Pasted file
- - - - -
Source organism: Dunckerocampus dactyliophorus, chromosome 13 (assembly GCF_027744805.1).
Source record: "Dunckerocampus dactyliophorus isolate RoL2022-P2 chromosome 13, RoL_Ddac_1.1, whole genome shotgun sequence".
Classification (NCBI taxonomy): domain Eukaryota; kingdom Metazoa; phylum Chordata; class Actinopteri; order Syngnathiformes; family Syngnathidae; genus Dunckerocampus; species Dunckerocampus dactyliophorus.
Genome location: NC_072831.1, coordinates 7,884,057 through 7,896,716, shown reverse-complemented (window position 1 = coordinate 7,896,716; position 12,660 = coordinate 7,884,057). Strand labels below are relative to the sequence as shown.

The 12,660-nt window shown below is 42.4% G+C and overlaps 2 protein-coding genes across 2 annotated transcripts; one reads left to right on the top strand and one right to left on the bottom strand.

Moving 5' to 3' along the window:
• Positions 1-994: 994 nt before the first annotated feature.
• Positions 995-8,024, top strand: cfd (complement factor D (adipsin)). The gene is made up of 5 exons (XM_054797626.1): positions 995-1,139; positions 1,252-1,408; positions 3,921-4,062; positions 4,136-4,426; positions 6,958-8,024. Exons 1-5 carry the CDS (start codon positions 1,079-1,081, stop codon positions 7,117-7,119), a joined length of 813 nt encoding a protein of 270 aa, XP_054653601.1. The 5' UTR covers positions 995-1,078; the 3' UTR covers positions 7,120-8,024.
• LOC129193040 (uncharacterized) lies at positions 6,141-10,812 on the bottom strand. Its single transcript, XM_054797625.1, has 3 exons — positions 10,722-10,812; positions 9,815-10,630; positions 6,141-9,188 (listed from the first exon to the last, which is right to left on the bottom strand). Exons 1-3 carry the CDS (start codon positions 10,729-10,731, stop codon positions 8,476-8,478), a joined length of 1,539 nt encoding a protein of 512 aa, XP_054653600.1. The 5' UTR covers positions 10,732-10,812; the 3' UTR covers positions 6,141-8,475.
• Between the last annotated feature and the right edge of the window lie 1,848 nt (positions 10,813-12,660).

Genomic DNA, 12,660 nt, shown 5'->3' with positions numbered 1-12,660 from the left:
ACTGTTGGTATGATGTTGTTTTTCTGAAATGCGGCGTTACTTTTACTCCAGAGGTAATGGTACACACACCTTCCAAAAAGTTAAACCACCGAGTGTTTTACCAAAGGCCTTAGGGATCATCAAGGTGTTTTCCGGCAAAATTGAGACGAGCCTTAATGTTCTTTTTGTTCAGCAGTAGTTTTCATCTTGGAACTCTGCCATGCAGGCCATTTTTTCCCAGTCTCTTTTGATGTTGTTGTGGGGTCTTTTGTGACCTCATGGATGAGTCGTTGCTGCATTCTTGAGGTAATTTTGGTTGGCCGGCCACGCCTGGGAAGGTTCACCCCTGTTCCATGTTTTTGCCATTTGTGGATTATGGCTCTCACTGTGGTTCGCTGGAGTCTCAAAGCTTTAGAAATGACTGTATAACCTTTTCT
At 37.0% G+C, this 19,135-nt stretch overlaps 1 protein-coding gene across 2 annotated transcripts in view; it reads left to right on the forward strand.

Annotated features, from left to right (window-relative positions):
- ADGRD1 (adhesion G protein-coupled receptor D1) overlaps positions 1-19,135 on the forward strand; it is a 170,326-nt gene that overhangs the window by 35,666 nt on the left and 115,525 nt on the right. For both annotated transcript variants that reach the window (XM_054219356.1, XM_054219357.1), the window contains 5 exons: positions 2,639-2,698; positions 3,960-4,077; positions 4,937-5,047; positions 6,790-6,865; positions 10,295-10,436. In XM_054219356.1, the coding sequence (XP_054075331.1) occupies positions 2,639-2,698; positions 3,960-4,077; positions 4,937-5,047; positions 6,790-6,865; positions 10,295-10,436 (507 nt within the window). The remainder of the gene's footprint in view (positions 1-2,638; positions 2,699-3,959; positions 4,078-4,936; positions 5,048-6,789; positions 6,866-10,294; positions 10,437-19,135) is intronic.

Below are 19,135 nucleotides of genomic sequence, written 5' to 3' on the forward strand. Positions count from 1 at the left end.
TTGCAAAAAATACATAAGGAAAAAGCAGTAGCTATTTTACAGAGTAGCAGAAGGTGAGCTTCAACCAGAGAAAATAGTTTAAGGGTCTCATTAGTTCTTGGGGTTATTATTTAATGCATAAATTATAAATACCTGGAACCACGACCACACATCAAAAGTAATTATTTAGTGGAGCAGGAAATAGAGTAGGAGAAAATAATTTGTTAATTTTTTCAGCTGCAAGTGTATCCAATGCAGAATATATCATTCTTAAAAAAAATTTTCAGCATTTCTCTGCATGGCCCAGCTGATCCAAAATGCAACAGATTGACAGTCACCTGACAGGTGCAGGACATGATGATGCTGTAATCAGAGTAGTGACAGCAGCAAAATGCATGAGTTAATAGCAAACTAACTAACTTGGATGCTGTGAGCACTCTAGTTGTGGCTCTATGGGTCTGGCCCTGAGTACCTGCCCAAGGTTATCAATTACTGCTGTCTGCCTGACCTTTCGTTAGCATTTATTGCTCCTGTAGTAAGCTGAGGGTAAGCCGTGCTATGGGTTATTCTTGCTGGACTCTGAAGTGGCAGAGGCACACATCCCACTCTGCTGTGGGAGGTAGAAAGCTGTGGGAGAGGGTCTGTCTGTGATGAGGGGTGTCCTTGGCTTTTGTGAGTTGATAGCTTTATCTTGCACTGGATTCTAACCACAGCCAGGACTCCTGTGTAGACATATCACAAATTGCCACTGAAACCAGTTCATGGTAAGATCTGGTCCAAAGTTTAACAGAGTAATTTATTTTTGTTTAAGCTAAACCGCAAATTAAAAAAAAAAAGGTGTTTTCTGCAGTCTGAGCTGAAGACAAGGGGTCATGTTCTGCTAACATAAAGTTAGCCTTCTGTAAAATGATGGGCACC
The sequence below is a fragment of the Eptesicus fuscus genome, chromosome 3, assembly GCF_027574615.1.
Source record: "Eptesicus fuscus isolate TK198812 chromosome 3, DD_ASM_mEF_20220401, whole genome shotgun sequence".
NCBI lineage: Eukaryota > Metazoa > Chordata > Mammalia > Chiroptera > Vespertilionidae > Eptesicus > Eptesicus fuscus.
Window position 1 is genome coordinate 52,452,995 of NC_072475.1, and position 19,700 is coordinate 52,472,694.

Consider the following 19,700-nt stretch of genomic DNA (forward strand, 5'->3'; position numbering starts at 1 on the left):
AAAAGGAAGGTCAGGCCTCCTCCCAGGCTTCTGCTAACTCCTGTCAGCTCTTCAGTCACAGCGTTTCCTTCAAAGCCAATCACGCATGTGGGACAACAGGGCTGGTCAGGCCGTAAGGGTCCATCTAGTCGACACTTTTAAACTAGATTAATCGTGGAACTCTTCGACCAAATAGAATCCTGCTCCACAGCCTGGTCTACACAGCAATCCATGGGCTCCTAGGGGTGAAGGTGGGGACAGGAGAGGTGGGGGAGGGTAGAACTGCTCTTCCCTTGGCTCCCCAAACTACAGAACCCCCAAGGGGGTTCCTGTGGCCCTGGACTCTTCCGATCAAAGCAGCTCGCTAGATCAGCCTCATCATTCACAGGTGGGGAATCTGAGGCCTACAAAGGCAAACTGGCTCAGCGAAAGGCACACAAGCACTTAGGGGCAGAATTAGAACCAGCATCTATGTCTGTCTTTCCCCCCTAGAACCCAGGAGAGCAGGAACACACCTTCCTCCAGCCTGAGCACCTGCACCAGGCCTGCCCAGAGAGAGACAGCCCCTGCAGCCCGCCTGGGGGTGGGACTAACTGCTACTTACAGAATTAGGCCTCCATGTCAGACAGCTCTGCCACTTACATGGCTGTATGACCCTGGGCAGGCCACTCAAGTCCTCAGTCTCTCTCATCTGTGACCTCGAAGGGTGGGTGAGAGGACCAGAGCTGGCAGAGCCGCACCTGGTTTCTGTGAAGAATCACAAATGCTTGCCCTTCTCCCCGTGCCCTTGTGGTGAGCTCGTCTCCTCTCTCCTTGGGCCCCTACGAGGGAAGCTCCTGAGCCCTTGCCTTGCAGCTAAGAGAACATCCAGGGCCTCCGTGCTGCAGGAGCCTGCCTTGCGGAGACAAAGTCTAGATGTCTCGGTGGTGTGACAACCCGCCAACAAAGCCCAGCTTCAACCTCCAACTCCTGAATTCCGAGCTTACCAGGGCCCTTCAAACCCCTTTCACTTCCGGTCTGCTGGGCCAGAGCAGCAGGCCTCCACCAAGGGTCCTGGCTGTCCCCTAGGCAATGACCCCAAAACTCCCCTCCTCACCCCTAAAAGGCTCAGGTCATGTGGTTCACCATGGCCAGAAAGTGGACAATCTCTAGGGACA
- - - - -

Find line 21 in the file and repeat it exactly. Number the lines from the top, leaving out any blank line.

Window position 1 is genome coordinate 52,452,995 of NC_072475.1, and position 19,700 is coordinate 52,472,694.